During its shutdown scheduled for 2023-2025 (LS3), the LHC will be upgraded so as to be able to operate in its so-called high luminosity phase (HL-LHC).The HL-LHC should therefore operate at an instantaneous luminosity of 5 10 ** 34 cm-2s-1 and be able to provide an integrated luminosity of the order of 250/fb per year during about a decade which means about3000/fb of integrated luminosity. In these conditions, the pile up (PU) should increase to an average of about 200 interactions per beam crossing and will thusrepresent a major challenge for CMS experiments. Similarly, the degradation of performance due to the integrated radiation dose (300 kGy of absorbed dose or 3 Gy / h) should be carefully evaluated.
To face these challenges the CMS experience will engage in a second upgrade phase (phase 2 upgrades). These upgrades will concern several major componentsof CMS in particular the trajectometer, calorimetry, the muon system and the triggering system so as to be able to cope with the PU without increasing the thresholds unreasonably from the point of view of physics and with the prospectof including the trajectometer already at the level 1 for the triggering system.
Calorimetry is a critical element of CMS for physics at the HL-LHC. It allows to identify and reconstruct photons and of electrons as well as measure jets and missing transverse energy. Indeed the technique of particle flow (PF) makes it possible to measure jets and missing transverse energy by combining the information from the Trajectometer and calorimetry. Under high PU conditions the particle flow technique requires very good longitudinal and transverse segmentation to optimize the association of traces and energy deposits in calorimeters. A good reconstruction of these objects (photon, electron, jet and missing transverse energy) is paramount for the CMS experiment ability to continue the precise measurements of the Higgs boson properties and for the search for new phenomena beyond the Standard Model.
The electromagnetic calorimeter (ECAL) of CMS is a homogeneous calorimeterconsisting of 75848 scintillating crystals of lead tungstate located inside the CMS superconducting magnet. It is composed of a central part (barrel ECAL 60000 crystals) covering the region in pseudo-rapidity eta < 1.48and two endcaps (EndCap ECAL i.e. EC ECAL, 15000 crystals) which extends the coverage in pseudo-rapidity up to eta <3.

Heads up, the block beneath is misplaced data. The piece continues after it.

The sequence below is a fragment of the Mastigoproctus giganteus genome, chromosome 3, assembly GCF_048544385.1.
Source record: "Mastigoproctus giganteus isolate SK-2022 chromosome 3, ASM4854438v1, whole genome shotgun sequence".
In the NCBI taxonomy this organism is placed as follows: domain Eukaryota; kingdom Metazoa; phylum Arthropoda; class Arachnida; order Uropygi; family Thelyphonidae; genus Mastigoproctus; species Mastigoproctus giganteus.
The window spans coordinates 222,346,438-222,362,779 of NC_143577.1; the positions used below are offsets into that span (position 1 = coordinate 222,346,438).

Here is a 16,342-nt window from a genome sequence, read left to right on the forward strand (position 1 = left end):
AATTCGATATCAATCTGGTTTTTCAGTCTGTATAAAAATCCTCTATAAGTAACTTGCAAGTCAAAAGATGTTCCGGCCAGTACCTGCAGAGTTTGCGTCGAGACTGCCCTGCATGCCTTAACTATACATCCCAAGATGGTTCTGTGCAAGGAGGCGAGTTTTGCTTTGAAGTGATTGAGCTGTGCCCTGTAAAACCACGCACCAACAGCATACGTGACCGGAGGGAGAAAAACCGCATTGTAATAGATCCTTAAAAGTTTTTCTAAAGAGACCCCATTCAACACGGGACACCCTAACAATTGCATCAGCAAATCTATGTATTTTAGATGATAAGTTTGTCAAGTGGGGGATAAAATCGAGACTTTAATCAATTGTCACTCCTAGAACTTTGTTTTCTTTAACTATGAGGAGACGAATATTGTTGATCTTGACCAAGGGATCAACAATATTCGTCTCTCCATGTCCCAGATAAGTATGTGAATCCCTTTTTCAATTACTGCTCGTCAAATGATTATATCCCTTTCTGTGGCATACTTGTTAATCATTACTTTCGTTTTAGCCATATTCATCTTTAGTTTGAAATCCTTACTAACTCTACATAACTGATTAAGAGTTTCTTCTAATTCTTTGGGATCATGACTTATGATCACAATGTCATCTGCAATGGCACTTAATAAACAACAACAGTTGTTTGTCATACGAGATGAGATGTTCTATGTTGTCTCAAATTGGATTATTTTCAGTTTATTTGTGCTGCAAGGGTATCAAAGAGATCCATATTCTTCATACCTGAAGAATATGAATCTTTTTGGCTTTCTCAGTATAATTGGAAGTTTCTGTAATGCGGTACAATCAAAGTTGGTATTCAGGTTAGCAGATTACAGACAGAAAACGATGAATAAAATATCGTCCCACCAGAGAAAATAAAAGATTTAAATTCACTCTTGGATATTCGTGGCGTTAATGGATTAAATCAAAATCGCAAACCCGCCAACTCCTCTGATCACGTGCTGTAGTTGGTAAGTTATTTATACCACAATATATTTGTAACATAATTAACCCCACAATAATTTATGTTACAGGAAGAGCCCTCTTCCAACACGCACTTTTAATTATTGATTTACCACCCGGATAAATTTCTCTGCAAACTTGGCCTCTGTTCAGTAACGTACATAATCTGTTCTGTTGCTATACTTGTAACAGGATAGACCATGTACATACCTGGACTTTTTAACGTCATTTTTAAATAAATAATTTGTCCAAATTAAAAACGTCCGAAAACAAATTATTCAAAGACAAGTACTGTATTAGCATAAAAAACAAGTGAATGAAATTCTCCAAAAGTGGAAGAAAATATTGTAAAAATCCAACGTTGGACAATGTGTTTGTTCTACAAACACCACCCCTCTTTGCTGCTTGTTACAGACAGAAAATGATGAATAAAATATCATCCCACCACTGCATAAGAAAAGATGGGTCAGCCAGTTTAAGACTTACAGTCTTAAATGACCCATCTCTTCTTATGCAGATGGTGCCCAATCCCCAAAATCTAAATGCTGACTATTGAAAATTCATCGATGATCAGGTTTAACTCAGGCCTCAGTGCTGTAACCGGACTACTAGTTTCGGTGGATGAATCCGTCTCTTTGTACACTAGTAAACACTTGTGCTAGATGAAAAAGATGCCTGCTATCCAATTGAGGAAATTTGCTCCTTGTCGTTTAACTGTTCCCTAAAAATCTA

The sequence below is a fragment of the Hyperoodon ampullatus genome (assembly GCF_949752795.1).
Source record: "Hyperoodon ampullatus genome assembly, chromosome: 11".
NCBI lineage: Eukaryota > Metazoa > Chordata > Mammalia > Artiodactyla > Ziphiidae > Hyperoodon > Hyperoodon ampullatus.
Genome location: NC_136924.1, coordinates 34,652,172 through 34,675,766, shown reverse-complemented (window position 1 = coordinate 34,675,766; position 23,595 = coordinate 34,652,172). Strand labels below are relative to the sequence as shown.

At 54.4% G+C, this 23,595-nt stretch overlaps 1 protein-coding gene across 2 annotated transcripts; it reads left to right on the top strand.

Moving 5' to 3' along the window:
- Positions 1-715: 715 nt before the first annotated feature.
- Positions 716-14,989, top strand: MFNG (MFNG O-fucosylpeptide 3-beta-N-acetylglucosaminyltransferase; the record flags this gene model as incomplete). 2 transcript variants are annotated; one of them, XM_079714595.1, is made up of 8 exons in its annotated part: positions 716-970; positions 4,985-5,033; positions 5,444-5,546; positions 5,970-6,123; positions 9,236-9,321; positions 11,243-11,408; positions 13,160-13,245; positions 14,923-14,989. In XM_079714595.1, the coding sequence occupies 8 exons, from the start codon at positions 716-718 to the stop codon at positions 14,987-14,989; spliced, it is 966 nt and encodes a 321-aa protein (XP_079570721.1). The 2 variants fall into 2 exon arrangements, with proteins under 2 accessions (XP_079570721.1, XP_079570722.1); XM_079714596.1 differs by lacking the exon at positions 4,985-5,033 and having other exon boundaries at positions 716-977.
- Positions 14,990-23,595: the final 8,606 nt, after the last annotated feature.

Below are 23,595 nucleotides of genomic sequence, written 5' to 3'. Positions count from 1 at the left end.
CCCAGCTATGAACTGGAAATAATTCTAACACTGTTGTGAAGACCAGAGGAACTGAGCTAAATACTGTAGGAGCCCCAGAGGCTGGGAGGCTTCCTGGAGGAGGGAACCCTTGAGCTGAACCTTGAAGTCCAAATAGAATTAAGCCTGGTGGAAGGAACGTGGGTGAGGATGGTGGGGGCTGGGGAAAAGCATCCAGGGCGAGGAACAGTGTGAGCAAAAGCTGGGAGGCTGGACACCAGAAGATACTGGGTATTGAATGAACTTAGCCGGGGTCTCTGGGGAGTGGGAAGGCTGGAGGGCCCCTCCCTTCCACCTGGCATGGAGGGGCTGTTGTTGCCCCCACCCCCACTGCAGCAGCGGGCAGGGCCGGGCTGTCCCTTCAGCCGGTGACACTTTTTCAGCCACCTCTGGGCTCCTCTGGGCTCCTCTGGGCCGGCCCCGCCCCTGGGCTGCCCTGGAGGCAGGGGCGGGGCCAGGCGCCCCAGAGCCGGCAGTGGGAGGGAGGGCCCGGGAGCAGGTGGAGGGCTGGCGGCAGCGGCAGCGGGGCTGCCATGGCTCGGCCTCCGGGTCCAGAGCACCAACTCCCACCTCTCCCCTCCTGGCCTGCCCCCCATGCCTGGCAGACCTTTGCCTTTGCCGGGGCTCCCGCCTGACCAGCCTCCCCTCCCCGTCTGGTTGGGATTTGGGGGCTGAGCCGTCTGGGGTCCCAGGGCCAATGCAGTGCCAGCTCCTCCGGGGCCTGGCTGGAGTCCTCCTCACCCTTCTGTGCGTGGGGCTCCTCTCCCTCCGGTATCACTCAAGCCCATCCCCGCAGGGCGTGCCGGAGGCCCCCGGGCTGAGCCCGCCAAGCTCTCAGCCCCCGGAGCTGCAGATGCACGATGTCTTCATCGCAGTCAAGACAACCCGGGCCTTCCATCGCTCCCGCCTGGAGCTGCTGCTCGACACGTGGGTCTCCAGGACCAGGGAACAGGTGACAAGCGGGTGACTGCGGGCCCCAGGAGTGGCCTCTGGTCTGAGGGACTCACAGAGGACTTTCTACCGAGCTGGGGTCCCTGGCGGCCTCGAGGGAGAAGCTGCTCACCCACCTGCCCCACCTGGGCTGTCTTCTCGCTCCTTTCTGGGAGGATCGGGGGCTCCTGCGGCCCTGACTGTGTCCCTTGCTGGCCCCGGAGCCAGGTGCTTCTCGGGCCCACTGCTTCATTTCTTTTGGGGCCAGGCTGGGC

These calorimeters have been designed to allow for very good measurement and reconstruction of the aforementioned objects and carry out the physics program up to an integrated luminosity of the order of 300-500/fb over a decade until the LS3 stop. However, the conditions for operation of the HL-LHC i.e. of the order of 3000/fb of integrated luminosity, requires the capacity of the detectors active material and electronics to be re-examined to optimally maintain the reconstruction performance and fully carry out the physics program.
The impact due to irradiation in the barrel part of the ECAL after 3000/fb is of the order of the irradiation of the endcap parts after 30/fb. Irradiation should not therefore not be a problem for the crystals of the barrel ECAL and there is therefore no need to replace them. However, the barrel ECAL will be challenged by the level of PU , the increase of the noise of the photodetectors as well as by triggering efficiencies that will require upgrades of its electronics. It will be necessary to have a better granularity (single crystal) at the level 1 of the trigger system. The rates will also require to increase the bandwidth currently limited by the multiplexing of the information on the detector. It is also mandatory to be able to label the spikes so as not to saturate the level 1 trigger system.
The endcap part of the CMS calorimeter must be completely modified to withstand the large irradiation (300 kGy) and mitigate the effects of PU. In May 2015 CMS opted for a radiation hard high granularity (5D i.e. position,Energy time) and dense silicon/tungsten calorimeter called HGCAL. The HGCAL allows to exploit both the energy deposit topology measurements and the tracking capabilities for electromagnetic showers in a particle flow reconstruction for both the triggering system and the offline analysis.
Concerning the upgrades of the CMS detector for the high-luminosity phase of the LHC i.e. the phase 2 upgrades for HL-LHC, the CMS-Saclay group is involved in the design, development and manufacture of the front-end electronics of the barrel electromagnetic calorimeter. In addition, the CMS-Saclay group in Saclay is involved in the HGCAL project by taking the responsibility for the design and development of the precise LHC clock distribution system, including the TDC part of the HGCAL front end electronics, in order to ensure the synchronization of the HGCAL electronic channels and the precise determination of particles time of the flight. The development of the clock distribution system may go beyond the HGCAL framework and become generalized to other CMS detectors. The CMS-Saclay group is also involved in the study of jets trigger primitives algorithms for HGCAL and their implementation in firmwares (FPGA).
The TDR for the calorimeters upgrades is currently being written in 2017 and submitted to the LHCC in 2017 for the barrel part and 2018 for the endcaps.